Heterozygous SHANK3 mutations or partial deletions of the long arm of chromosome 22, also known as Phelan–McDermid syndrome, result in a syndromic form of the autism spectrum as well as in global developmental delay, intellectual disability, and several neuropsychiatric comorbidities. The exact pathophysiological mechanisms underlying the disease are still far from being deciphered but studies of SHANK3 models have contributed to the understanding of how the loss of the synaptic protein SHANK3 affects neuronal function.
Methods and results
Diffusion tensor imaging‐based and automatic volumetric brain mapping were performed in 12 SHANK3‐deficient participants (mean age 19 ± 15 years) versus 14 age‐ and gender‐matched controls (mean age 29 ± 5 years). Using whole brain–based spatial statistics, we observed a highly significant pattern of white matter alterations in participants with SHANK3 mutations with focus on the long association fiber tracts, particularly the uncinate tract and the inferior fronto‐occipital fasciculus. In contrast, only subtle gray matter volumetric abnormalities were detectable. In a back‐translational approach, we observed similar white matter alterations in heterozygous isoform–specific Shank3 knockout (KO) mice. Here, in the baseline data sets, the comparison of Shank3 heterozygous KO vs wildtype showed significant fractional anisotropy reduction of the long fiber tract systems in the KO model. The multiparametric Magnetic Resonance Imaging (MRI) analysis by DTI and volumetry demonstrated a pathology pattern with severe white matter alterations and only subtle gray matter changes in the animal model.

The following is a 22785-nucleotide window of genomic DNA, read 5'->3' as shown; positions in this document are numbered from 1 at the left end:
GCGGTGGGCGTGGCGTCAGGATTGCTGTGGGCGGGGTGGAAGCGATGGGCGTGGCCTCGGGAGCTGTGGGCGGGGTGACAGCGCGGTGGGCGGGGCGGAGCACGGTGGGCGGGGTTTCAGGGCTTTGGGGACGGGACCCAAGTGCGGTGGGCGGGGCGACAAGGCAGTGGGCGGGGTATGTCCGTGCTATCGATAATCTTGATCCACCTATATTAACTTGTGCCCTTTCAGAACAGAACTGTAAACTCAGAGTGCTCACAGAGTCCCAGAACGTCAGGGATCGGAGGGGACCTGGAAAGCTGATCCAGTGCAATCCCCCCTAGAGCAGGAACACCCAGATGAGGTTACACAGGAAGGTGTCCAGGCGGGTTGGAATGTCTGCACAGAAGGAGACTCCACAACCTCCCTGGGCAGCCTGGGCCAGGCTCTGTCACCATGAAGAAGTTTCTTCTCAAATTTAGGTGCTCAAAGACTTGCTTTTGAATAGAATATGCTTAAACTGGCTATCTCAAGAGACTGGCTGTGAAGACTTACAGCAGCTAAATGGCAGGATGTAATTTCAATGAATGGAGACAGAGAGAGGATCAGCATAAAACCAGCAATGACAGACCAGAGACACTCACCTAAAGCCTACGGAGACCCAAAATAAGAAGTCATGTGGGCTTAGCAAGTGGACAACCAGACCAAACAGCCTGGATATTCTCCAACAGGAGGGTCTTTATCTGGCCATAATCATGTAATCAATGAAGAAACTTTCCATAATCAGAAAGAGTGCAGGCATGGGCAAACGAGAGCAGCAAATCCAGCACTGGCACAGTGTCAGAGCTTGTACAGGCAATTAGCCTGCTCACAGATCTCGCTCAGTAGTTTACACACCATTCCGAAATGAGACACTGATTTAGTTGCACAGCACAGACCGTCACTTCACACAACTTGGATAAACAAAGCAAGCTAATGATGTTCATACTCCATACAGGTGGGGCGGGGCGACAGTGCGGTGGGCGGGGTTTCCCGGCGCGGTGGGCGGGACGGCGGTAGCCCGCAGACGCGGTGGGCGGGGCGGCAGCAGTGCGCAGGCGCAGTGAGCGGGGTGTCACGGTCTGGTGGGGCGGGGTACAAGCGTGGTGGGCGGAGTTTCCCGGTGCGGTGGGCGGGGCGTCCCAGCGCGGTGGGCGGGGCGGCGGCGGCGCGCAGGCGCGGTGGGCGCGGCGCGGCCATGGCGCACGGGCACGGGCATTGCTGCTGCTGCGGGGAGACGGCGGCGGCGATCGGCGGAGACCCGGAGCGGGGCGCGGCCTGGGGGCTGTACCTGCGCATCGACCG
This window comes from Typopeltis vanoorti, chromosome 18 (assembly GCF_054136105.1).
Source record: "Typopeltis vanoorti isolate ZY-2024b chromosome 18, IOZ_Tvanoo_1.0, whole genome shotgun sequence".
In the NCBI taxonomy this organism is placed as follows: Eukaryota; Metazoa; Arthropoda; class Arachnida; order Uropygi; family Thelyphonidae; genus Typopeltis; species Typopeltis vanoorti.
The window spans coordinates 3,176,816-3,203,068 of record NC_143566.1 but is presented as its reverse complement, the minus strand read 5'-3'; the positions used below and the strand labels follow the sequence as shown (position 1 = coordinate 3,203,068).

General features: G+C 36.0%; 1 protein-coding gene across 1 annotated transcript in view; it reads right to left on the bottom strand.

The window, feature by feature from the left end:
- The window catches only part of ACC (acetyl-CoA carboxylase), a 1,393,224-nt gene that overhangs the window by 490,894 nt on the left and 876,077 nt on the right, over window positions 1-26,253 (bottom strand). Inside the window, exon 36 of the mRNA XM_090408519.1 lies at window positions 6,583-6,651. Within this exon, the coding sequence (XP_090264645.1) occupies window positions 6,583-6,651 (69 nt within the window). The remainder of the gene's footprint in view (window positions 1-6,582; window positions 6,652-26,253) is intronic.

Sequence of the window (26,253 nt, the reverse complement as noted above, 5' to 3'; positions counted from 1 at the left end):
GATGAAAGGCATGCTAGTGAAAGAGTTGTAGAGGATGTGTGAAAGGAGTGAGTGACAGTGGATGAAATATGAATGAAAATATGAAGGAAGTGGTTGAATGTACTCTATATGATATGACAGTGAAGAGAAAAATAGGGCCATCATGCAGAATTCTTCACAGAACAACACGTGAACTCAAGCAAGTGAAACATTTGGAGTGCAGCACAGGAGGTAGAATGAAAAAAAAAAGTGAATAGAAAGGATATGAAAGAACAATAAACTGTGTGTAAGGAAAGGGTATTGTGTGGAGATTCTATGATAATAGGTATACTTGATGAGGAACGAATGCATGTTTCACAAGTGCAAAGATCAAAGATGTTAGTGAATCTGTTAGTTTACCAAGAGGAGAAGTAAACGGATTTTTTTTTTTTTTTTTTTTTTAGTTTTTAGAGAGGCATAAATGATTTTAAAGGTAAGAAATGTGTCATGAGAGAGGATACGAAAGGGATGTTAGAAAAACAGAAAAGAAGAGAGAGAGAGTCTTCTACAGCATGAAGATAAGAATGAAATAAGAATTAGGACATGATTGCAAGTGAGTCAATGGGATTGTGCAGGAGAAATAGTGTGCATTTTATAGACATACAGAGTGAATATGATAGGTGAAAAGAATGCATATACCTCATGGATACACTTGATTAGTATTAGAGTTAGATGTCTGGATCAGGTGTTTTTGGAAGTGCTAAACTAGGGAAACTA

In summary, these translational data provide strong evidence that the SHANK3‐deficiency–associated pathomechanism presents predominantly with a white matter disease. Further studies should concentrate on the role of SHANK3 during early axonal pathfinding/wiring and in myelin formation.
S. Jesse, HP. Müller, M. Schoen, H. Asoglu, J. Bockmann, HJ. Huppertz, V. Rasche, A. C. Ludolph, T. M. Boeckers and J. Kassubek: Severe white matter damage in SHANK3 deficiency: a human and translational study. Ann Clin Transl Neurol (2019)